Let's Talk About Sex
First off, no, this is not the post in which I reveal that I'm taking the plunge into erotica authorship. That's not going to happen until I am in need of an organ transplant and at that time, I'll be smart enough to use a pen name, thank you very much. This is going to be something of a feminist rant, so you have been warned.
Let's talk about the title of this post. Aside from perfectly fitting my quirk for using song lyrics to title my blog posts, the song in this title is relevant for another reason. Back in the late eighties-early nineties, the AIDS epidemic was spreading and suddenly people were becoming aware that this was not simply a 'gay' disease. Safe sex was a brand new concept. Groups like Salt n' Peppa and TLC were breaking new ground by bringing to the forefront the fact that women have sex and not just with their husbands for the purpose of making babies. They introduced to a wide audience the idea that discussing sex as a mature and rational adult is not just okay, but the safe and responsible thing to do. Thirty years later, erotica is commonplace enough that people bring their copies of Fifty Shades into the workplace, but women having sex for pleasure is still a taboo subject. What I want to know is why?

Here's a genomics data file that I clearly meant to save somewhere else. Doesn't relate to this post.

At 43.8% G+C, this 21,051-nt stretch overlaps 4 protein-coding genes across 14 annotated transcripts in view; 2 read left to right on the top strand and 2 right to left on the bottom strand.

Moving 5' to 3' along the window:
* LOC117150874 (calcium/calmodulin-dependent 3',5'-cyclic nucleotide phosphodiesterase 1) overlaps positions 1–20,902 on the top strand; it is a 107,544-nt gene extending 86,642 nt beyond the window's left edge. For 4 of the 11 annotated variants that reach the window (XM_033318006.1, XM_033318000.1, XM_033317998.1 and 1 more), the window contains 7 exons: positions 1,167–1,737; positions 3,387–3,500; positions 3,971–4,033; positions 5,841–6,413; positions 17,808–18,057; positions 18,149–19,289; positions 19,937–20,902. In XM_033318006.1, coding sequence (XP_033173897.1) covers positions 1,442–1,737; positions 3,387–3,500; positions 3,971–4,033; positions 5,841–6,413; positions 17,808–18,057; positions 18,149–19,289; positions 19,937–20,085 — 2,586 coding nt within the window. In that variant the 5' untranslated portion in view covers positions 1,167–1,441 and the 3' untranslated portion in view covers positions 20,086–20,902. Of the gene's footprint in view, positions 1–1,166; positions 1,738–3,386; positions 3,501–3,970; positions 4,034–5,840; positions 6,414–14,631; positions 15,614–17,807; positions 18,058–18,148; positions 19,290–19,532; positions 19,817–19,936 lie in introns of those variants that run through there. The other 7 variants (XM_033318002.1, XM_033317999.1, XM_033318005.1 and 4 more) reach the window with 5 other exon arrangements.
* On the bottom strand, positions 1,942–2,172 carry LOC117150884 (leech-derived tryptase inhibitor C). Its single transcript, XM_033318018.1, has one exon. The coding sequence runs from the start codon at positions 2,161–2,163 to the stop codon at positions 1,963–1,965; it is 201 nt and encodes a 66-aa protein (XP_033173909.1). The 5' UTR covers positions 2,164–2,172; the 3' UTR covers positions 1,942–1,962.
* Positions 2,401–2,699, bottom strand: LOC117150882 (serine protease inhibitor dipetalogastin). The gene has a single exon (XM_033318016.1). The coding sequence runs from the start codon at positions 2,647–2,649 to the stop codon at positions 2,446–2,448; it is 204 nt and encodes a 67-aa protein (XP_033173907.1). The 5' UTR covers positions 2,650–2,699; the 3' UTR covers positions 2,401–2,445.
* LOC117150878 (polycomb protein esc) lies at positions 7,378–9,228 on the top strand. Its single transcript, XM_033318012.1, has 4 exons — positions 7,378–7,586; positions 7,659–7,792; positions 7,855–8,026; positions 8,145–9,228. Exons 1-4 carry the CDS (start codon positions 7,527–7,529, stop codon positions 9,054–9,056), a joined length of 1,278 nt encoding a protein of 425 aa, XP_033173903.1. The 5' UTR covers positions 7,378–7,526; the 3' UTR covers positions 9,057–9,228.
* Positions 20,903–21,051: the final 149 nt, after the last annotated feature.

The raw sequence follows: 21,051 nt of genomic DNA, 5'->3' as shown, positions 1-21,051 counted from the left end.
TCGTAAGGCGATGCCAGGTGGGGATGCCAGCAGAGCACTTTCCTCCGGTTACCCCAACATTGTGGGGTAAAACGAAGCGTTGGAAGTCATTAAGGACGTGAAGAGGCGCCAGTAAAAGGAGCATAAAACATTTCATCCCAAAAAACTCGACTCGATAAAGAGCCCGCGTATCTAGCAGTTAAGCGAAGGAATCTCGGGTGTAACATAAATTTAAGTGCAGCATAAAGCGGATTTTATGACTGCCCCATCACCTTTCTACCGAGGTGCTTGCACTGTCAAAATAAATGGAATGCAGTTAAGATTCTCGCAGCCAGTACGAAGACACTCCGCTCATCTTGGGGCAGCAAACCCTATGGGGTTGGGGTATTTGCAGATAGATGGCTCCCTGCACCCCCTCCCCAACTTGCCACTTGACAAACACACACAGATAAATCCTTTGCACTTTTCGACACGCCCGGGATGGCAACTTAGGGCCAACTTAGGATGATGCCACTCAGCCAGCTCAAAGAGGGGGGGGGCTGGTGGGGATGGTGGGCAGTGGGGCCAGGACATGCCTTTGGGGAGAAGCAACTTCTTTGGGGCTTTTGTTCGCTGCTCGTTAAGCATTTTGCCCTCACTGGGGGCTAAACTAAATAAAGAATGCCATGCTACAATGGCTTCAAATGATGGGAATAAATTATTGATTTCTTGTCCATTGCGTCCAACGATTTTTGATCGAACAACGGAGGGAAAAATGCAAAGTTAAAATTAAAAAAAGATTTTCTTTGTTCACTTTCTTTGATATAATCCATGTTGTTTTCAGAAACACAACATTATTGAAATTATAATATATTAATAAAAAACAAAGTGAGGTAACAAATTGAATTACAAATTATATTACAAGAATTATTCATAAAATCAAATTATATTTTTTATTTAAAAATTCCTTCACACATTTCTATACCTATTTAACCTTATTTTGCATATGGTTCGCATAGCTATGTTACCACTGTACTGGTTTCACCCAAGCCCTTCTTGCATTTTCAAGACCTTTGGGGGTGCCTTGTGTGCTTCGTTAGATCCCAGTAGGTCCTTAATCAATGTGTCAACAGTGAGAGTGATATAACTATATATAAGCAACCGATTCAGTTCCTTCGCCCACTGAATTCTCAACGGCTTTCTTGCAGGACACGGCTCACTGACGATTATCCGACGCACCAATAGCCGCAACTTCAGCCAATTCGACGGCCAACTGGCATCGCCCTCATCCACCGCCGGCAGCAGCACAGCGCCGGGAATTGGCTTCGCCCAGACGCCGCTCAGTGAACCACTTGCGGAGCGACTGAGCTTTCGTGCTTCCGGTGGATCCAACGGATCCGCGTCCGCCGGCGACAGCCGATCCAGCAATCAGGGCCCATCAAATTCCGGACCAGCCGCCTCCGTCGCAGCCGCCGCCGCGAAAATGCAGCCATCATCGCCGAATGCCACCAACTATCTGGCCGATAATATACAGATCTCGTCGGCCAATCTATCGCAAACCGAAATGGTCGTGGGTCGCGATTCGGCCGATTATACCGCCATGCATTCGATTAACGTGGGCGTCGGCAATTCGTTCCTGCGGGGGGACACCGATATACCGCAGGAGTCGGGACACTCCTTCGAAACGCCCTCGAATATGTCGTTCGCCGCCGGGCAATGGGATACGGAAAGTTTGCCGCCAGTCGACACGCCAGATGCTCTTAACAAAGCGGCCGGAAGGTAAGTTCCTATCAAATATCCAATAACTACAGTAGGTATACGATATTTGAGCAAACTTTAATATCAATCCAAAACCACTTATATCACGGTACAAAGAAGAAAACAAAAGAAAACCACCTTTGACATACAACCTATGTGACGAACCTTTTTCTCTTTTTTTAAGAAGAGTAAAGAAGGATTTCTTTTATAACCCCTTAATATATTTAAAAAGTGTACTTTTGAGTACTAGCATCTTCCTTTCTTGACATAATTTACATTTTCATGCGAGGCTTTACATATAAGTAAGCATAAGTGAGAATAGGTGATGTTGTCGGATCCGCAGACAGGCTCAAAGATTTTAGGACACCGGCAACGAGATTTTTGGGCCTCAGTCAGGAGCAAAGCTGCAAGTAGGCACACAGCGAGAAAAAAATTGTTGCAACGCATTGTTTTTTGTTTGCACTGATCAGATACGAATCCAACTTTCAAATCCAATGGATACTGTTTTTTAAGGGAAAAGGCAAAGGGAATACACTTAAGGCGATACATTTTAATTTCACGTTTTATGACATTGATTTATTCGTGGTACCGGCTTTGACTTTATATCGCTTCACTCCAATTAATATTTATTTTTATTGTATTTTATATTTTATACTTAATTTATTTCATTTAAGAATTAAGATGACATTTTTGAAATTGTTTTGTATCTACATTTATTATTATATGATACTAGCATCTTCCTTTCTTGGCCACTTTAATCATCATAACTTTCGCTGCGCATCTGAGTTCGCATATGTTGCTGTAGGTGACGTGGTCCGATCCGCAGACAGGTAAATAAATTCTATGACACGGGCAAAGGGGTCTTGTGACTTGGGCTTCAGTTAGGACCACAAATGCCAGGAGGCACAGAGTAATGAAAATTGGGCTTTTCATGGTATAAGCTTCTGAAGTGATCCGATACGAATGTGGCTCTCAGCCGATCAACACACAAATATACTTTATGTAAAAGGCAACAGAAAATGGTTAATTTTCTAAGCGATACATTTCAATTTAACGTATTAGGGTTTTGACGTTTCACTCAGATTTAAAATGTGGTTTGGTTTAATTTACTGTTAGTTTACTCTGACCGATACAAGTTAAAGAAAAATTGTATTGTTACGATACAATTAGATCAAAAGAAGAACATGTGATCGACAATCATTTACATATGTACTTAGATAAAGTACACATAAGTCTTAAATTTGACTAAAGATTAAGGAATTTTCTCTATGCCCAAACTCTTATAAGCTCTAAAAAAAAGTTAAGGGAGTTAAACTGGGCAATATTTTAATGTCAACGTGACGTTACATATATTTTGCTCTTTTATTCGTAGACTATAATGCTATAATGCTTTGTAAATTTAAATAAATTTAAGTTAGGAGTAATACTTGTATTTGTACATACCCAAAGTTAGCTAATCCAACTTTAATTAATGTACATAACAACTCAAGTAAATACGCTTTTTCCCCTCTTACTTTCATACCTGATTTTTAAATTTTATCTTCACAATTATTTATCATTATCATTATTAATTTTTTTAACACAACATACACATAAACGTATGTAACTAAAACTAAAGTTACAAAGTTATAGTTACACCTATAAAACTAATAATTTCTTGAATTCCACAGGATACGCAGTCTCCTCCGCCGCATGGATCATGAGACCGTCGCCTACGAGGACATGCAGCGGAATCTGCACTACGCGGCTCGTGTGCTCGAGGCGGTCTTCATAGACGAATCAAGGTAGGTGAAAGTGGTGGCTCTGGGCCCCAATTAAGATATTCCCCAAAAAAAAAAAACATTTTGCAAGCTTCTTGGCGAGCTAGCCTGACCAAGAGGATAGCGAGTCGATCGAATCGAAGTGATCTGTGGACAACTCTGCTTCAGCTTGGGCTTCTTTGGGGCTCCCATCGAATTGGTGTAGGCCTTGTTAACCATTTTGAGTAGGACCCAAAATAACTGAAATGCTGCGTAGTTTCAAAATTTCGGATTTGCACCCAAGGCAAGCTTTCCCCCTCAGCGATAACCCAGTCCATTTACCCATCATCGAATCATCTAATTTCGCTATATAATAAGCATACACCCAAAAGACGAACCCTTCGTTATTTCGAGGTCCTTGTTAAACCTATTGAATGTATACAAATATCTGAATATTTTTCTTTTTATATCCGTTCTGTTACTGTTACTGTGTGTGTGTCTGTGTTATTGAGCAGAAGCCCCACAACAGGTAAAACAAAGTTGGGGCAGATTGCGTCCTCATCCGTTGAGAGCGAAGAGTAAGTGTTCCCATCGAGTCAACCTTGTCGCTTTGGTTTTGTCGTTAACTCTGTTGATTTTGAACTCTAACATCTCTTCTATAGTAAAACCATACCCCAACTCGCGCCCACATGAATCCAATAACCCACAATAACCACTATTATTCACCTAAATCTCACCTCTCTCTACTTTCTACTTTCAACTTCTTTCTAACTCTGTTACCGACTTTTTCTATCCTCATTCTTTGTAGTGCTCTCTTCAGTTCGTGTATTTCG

Unless you are an author or a hardcore fan of romance, you may not be aware of the fact that there are some "rules" to writing in the genre. I use quotes because I personally think the idea of rules for any genre is stupid, limiting, and archaic, but that's another rant for another day. One of the main rules, that there needs to be a happily ever after or a happy for now ending, is typically not contested. It's romance, after all. Spoiler alert: the people smashing their bits together are going to keep doing that because it feels good. Shocking, right?
However, there is a disturbing trend that is older than the rules even and I have to wonder why, especially in this day and age, this particular bit of patriarchal nonsense still persists. In nearly every romantic story, the woman is a virgin or has only had one or two previous sexual experiences, usually with an abusive ex who turns out to be the villain of the story. The hero? The guy who gets the trophy virgin? That guy has had all the sex with all the women ever.